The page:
Pharmaceutical Drugs Effects
Do the benefits outweigh the risks that affect both mother and child?
Effects of Pharmaceutical Drugs on Pregnancies
Pharmaceutical drugs are defined as drugs prescribed by a doctor or bought over-the-counter(OTC) for medicinal purposes. In relation to pregnancies, prescription and OTC drugs can affect them in both positive and negative ways. They have helped women maintain health conditions and aid in overcoming the discomforts a pregnancy brings, yet have the potential to cause birth defects. Studies have been rather limited as most have been conducted on animals, but have led to some insight on the teratogenic risks that drugs pose: disturbances to the …show more content…
From a whole population study done by the Norwegian Institute of Public Health, 83 percent of pregnant women between the years 2004-2006, were dispensed prescription drugs at some point in their pregnancy whether it was three months prior to becoming pregnant, during the pregnancy, or three months post pregnancy (Engeland et al., 2008). Similarly, the National Institute on Drug Abuse, a federal-government research institute, has reported that women in the U.S. take on average three to five prescription drugs while pregnant (National Institute on Drug Abuse, [NIDA], 2015). With the rising numbers in prevalence of use, it is essential to not underestimate the effects of these …show more content…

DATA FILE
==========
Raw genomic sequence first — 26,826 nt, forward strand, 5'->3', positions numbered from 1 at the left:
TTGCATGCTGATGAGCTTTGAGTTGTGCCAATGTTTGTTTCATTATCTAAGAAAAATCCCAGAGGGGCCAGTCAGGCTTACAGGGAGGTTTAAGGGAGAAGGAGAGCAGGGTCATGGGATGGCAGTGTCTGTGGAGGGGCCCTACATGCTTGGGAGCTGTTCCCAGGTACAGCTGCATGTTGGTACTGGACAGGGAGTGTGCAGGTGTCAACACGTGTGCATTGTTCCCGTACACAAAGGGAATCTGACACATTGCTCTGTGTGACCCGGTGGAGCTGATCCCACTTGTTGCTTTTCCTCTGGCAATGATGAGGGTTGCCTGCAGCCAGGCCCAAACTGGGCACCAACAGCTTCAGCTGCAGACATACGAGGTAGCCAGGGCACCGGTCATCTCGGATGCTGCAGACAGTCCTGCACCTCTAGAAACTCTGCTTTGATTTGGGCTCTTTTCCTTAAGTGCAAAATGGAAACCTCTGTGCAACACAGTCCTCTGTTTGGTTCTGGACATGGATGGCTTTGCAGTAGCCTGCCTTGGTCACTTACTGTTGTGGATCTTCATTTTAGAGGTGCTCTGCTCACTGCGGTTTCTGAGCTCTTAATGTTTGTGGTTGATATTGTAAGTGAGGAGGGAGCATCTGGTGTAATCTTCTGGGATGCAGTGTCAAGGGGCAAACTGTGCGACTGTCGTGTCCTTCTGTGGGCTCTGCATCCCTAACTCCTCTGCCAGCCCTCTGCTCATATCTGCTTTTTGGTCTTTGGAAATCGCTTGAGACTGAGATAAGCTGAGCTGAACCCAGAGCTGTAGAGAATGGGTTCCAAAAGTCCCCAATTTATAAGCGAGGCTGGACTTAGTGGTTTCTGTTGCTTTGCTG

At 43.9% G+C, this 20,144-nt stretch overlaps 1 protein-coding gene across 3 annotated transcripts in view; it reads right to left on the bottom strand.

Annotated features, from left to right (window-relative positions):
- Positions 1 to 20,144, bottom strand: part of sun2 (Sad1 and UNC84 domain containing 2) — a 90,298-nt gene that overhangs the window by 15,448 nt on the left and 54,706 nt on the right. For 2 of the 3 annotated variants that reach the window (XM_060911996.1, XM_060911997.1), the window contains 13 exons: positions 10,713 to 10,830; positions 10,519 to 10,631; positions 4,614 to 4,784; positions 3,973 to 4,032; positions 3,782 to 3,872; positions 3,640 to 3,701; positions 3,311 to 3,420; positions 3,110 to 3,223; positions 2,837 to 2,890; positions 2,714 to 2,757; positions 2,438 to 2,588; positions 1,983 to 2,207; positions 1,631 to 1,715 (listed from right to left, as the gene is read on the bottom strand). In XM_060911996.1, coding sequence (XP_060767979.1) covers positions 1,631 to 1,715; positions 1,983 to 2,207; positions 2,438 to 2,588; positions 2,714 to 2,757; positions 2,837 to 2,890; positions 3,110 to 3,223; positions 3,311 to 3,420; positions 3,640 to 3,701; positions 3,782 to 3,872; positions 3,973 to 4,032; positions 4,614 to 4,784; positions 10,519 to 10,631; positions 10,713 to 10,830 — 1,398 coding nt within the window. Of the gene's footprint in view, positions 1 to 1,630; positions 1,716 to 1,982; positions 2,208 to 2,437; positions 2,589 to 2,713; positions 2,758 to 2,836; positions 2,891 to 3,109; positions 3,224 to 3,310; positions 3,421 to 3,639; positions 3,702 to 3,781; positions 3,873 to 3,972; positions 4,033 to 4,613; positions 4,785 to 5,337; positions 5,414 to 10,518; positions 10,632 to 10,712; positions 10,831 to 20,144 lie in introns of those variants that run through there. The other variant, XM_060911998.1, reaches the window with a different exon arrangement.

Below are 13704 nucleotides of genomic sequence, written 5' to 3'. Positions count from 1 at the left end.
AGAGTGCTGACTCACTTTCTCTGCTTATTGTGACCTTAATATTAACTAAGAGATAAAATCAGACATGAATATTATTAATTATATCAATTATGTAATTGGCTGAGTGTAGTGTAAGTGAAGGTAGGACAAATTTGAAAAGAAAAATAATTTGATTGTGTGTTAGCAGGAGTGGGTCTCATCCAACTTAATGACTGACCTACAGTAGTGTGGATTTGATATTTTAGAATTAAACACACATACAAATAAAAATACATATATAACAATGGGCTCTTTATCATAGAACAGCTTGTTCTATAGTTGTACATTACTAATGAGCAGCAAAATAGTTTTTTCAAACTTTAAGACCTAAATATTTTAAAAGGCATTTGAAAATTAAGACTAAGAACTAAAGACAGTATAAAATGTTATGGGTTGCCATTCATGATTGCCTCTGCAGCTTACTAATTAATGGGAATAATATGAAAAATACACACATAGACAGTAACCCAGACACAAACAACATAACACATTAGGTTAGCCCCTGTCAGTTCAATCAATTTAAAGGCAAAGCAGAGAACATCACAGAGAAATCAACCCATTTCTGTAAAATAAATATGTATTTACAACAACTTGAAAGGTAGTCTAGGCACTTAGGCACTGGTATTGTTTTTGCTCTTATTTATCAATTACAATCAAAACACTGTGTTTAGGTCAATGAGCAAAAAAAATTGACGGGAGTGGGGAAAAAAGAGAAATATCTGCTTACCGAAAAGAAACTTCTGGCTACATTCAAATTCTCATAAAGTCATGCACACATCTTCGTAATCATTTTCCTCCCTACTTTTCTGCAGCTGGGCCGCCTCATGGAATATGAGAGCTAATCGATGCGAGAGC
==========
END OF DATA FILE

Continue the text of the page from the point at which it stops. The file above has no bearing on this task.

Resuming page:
Because “animal studies will not always predict teratogenic risks in humans and pregnant women are generally excluded from clinical trials” testing a drug’s safety, very little is actually known about the effects drugs have on a pregnancy (Smolina et al., 2015). Additionally, researchers from the University College London Institute of Health have estimated that two-three percent of births result in congenital malformations, with one percent that attribute to prescription drug use which makes it difficult to get funding for testing and research because such a low percentage of the population is being affected (Chan, Wong, Sutcliffe, 2012). Generally, though, drugs increase the chance of birth defects and complications during a pregnancy. Everything a woman ingests can potentially affect her baby positively or negatively. The American Pregnancy Association states that any drugs taken by a pregnant woman will cross through the placenta which could cause the baby to be underdeveloped and underweight as well as interfering with the contraction of the uterus which can affect blood supply to the baby or cause a premature birth (American Pregnancy Association, 2015).Therefore, one must consider if the benefits outweigh the